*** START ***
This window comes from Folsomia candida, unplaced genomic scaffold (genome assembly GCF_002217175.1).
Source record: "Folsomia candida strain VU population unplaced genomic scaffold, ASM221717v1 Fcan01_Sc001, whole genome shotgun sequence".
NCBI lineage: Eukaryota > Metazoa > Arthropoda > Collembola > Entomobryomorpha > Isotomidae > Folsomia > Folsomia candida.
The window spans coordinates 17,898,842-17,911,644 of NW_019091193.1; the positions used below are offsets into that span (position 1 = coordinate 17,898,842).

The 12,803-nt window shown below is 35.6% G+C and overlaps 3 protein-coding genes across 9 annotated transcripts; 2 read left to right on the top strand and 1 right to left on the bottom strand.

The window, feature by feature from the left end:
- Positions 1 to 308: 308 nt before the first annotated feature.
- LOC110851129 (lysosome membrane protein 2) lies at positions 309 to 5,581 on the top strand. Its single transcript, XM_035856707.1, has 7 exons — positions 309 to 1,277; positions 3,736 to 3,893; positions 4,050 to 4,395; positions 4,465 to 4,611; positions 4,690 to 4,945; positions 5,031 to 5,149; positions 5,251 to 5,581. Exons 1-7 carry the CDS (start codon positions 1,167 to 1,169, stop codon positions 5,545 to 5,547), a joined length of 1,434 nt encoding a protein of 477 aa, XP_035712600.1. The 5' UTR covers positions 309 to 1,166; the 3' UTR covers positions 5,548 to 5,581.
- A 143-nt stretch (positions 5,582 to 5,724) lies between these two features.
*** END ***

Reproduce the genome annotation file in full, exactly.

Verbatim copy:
This window comes from Folsomia candida, unplaced genomic scaffold (genome assembly GCF_002217175.1).
Source record: "Folsomia candida strain VU population unplaced genomic scaffold, ASM221717v1 Fcan01_Sc001, whole genome shotgun sequence".
NCBI lineage: Eukaryota > Metazoa > Arthropoda > Collembola > Entomobryomorpha > Isotomidae > Folsomia > Folsomia candida.
The window spans coordinates 17,898,842-17,911,644 of NW_019091193.1; the positions used below are offsets into that span (position 1 = coordinate 17,898,842).

The 12,803-nt window shown below is 35.6% G+C and overlaps 3 protein-coding genes across 9 annotated transcripts; 2 read left to right on the top strand and 1 right to left on the bottom strand.

The window, feature by feature from the left end:
- Positions 1 to 308: 308 nt before the first annotated feature.
- LOC110851129 (lysosome membrane protein 2) lies at positions 309 to 5,581 on the top strand. Its single transcript, XM_035856707.1, has 7 exons — positions 309 to 1,277; positions 3,736 to 3,893; positions 4,050 to 4,395; positions 4,465 to 4,611; positions 4,690 to 4,945; positions 5,031 to 5,149; positions 5,251 to 5,581. Exons 1-7 carry the CDS (start codon positions 1,167 to 1,169, stop codon positions 5,545 to 5,547), a joined length of 1,434 nt encoding a protein of 477 aa, XP_035712600.1. The 5' UTR covers positions 309 to 1,166; the 3' UTR covers positions 5,548 to 5,581.
- A 143-nt stretch (positions 5,582 to 5,724) lies between these two features.